The layout of the trail was based upon simple math. Since the oldest rocks at the Grand Canyon are 1.8 billion years old (1,800 million years), this means 1,800 meters of trail (almost 2 kilometers) is needed to represent the history of the Grand Canyon. At every meter of its length, the trail is marked with inset bronze disks, each meter symbolizing 1 million years of Earth’s history.

Imagine that one long stride represents a million years, and you have to take 2,000 of those strides just to get to the age of the oldest rock in the Grand Canyon, which is less than half the age of the Earth. By walking this timeline trail, visitors get a physical as well as intellectual sense of how long geologic time is.

Funded by the NSF Informal Science Education Program, this was the first time that any National Park Service site has participated in a project of this type. Many other types of exhibits and curricula have been created to address geologic time, but there is nothing comparable in scale or scope to the Trail of Time, according to Semken.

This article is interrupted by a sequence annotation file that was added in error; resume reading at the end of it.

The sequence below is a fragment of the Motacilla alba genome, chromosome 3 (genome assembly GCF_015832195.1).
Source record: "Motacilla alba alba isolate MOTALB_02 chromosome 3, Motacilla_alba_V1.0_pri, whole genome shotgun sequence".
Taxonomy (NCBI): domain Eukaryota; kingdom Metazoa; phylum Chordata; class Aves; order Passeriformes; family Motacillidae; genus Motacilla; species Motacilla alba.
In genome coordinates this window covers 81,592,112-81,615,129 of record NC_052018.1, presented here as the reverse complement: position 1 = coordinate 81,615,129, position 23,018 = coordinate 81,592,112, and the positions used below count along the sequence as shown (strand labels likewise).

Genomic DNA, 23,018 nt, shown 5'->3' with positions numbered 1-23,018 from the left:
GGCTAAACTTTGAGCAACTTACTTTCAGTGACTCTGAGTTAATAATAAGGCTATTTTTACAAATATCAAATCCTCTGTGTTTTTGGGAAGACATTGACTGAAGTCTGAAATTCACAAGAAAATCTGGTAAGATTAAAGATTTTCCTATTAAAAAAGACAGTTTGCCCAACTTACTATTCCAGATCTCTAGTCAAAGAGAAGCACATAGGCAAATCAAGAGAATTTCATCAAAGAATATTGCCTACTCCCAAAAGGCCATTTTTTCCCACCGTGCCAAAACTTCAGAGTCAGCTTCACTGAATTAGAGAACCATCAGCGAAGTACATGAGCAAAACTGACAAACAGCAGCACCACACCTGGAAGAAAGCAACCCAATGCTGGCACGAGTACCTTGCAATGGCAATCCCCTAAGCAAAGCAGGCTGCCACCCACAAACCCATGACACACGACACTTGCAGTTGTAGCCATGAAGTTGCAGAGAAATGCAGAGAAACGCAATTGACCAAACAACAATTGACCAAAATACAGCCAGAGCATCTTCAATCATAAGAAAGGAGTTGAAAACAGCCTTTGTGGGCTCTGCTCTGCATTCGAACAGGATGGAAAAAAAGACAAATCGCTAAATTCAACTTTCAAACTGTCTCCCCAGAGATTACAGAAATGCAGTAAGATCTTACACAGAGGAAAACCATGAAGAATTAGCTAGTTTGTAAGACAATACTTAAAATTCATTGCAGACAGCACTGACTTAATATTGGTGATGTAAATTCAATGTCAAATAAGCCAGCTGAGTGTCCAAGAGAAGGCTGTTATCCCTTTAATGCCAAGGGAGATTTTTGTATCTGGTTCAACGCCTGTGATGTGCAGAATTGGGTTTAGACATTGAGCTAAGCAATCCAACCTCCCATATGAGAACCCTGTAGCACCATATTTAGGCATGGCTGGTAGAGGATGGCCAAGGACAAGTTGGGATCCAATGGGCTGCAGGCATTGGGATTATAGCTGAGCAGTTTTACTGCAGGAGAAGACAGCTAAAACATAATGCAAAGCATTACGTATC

Future implementation

For Rebecca Frus, a graduate student focusing on earth science educational research in the School of Earth and Space Exploration, the Trail of Time now is officially part of Grand Canyon National Park, but that doesn’t mean the project is complete.

“Most people here would agree that it’s not done," said Frus, who is writing her thesis under Semken’s supervision on how visitors understand the relationship between the horizontal timeline and the vertical strata represented in the walls of the Grand Canyon. "Some people still have to work on the trail, and other people like me are still finishing research. The opening is definitely a significant milestone, and it’s nice to say the ribbon has been cut and it’s now officially part of the park but it doesn’t feel done.”

Nearly 50 park service employees from across the country attended, with several expressing interest in exporting the Trail of Time idea to other national parks and incorporating the concept in the local landscape.

Work also remains to be done on the web-based Virtual Trail of Time, which will be a resource available to learners who cannot visit Grand Canyon in person, and will also enhance the learning experience for those who do hike the Trail.